“The question is, whether it is a good idea to merely let hear how awful that century was. It was the century that was bad, not the sound art of HB that was inspired by it… Building a whole career on showing how awful an age is…”

          We are getting into dubious subjective territory here. Did HB want to display “how awful the that century was”? Is that the notion that goes through the minds of his audience? It never went through MY mind. But you always write as if you and you alone can see what’s “really happening”.

          Also I don’t set out to hear something by, first of all, assuming that I am going to be taught some kind of edifying lesson. I find that idea repulsive. And it sets up unpleasant echoes – as if you are suggesting something akin to Stalin’s “socialist realism”. It seems to me that, ironically, you share in tendencies that helped to produce the totalitarian regimes of that awful century.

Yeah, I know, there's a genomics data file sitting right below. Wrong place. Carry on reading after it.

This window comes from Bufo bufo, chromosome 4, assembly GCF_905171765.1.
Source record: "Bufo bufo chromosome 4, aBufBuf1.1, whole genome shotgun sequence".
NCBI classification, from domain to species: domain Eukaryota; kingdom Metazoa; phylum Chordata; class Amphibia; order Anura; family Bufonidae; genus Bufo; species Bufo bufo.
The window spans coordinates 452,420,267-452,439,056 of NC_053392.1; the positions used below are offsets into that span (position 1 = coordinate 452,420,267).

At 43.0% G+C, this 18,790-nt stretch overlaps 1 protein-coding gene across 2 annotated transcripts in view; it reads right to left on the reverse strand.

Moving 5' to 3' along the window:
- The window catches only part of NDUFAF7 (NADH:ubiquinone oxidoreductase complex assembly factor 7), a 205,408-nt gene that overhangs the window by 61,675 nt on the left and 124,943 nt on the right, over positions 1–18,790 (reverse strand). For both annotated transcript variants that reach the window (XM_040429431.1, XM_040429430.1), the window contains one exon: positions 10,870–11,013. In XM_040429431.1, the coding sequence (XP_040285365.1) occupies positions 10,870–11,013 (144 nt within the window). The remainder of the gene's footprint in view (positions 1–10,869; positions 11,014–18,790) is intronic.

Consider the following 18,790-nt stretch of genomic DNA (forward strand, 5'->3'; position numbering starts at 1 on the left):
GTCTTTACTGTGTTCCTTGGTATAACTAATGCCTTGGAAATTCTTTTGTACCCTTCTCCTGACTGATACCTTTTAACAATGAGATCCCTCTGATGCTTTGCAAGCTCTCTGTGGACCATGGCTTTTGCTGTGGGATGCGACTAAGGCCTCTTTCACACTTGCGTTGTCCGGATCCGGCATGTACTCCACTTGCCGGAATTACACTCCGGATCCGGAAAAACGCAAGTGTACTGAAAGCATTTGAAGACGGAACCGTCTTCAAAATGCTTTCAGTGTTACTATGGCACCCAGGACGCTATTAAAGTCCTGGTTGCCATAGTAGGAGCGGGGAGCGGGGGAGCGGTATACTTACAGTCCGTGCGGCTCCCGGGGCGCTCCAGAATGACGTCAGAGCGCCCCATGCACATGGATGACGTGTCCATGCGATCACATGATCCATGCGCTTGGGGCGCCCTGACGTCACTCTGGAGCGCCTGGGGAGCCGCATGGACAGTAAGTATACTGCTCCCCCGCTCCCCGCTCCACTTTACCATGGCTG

• George Mc says:

    It’s sad to hear of HB’s passing. I recall Michael Hall’s book on the composer which drew on the famous distinction between the fox and the hedgehog where the fox knows many things, the hedgehog only one – but he knows it well. And MH reckoned that HB was a veritable hedgehog. From then on I couldn’t get the HB as hedgehog image out of my mind. He does LOOK like a hedgehog!

    MH also related a curious tale of how HB would never permit any music playback devices in his house and so when he wanted to hear Wagner’s Siegfried, his poor wife had to drive the car slowly with the opera on the tape deck and H in the back seat with the score.

    Certainly one of a kind!

  • Adam says:

    ‘Bach Measures’
    ‘Machaut à ma manière’
    should testify his ingenuity and deep musical intelligence for those who find his original works too intense or impenetrable.